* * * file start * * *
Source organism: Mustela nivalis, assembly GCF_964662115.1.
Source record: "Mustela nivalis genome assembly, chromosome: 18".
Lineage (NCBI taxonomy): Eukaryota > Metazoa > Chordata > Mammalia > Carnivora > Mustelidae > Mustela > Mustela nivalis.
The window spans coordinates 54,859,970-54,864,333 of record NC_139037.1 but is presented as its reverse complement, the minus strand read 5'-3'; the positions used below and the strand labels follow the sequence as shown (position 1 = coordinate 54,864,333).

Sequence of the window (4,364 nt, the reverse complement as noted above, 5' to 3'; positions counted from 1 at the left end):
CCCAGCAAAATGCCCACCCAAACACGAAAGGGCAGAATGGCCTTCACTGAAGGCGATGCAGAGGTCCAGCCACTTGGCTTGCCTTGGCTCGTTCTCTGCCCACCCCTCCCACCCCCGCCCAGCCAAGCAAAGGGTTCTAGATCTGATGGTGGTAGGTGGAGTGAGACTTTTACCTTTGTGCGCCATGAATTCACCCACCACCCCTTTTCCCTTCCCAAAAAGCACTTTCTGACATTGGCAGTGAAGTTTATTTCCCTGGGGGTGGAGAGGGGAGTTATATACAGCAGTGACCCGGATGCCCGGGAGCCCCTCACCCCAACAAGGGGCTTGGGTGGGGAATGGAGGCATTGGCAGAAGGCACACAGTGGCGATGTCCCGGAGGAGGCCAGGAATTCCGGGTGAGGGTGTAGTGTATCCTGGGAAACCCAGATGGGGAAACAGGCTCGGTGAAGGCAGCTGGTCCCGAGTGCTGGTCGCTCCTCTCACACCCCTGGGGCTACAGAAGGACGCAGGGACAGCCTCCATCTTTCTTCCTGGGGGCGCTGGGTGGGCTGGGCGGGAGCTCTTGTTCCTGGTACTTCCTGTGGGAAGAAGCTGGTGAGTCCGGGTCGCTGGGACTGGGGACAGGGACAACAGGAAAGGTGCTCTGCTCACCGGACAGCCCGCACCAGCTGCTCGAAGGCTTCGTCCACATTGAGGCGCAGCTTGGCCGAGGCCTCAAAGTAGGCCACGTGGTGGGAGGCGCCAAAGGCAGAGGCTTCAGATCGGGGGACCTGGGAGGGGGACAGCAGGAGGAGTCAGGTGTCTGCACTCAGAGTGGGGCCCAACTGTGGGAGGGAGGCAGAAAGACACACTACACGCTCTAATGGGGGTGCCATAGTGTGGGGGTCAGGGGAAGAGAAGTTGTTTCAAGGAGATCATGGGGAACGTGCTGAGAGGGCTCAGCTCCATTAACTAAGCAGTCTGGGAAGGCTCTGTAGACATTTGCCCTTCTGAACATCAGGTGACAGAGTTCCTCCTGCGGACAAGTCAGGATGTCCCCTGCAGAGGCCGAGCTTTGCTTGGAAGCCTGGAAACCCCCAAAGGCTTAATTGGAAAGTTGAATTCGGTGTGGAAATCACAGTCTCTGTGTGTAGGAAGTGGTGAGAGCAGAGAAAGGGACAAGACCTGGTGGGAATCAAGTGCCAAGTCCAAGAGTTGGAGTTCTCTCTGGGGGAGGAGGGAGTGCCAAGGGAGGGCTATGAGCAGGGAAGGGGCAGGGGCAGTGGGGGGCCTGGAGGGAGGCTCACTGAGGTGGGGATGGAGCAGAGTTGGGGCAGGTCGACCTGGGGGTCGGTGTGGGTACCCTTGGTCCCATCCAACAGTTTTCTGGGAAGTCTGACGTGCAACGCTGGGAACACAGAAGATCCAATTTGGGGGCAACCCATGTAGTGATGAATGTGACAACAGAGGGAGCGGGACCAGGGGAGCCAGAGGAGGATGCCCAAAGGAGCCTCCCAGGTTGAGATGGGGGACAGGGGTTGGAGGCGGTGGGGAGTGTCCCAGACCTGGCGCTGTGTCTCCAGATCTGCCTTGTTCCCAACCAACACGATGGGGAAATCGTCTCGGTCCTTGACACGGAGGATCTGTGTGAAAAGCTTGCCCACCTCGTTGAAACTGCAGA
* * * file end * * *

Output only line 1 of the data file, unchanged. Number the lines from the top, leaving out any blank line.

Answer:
Source organism: Mustela nivalis, assembly GCF_964662115.1.